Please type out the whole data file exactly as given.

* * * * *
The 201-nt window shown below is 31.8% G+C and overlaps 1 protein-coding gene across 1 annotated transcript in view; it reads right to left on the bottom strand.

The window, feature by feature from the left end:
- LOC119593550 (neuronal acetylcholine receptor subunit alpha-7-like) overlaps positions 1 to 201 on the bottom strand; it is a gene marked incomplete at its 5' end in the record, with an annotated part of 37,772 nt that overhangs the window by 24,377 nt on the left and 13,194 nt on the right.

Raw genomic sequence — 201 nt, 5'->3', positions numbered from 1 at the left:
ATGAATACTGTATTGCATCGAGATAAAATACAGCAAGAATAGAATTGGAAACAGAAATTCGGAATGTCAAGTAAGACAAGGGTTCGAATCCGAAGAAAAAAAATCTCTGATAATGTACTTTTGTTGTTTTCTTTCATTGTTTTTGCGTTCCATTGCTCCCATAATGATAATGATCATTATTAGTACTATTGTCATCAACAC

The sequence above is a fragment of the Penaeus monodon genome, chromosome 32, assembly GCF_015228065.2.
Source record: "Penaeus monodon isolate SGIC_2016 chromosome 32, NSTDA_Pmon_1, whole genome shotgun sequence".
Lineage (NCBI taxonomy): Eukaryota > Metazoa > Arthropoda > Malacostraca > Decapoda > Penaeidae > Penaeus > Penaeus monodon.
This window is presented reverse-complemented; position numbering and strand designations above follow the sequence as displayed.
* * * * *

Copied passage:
The 201-nt window shown below is 31.8% G+C and overlaps 1 protein-coding gene across 1 annotated transcript in view; it reads right to left on the bottom strand.

The window, feature by feature from the left end:
- LOC119593550 (neuronal acetylcholine receptor subunit alpha-7-like) overlaps positions 1 to 201 on the bottom strand; it is a gene marked incomplete at its 5' end in the record, with an annotated part of 37,772 nt that overhangs the window by 24,377 nt on the left and 13,194 nt on the right.

Raw genomic sequence — 201 nt, 5'->3', positions numbered from 1 at the left:
ATGAATACTGTATTGCATCGAGATAAAATACAGCAAGAATAGAATTGGAAACAGAAATTCGGAATGTCAAGTAAGACAAGGGTTCGAATCCGAAGAAAAAAAATCTCTGATAATGTACTTTTGTTGTTTTCTTTCATTGTTTTTGCGTTCCATTGCTCCCATAATGATAATGATCATTATTAGTACTATTGTCATCAACAC

The sequence above is a fragment of the Penaeus monodon genome, chromosome 32, assembly GCF_015228065.2.
Source record: "Penaeus monodon isolate SGIC_2016 chromosome 32, NSTDA_Pmon_1, whole genome shotgun sequence".
Lineage (NCBI taxonomy): Eukaryota > Metazoa > Arthropoda > Malacostraca > Decapoda > Penaeidae > Penaeus > Penaeus monodon.
This window is presented reverse-complemented; position numbering and strand designations above follow the sequence as displayed.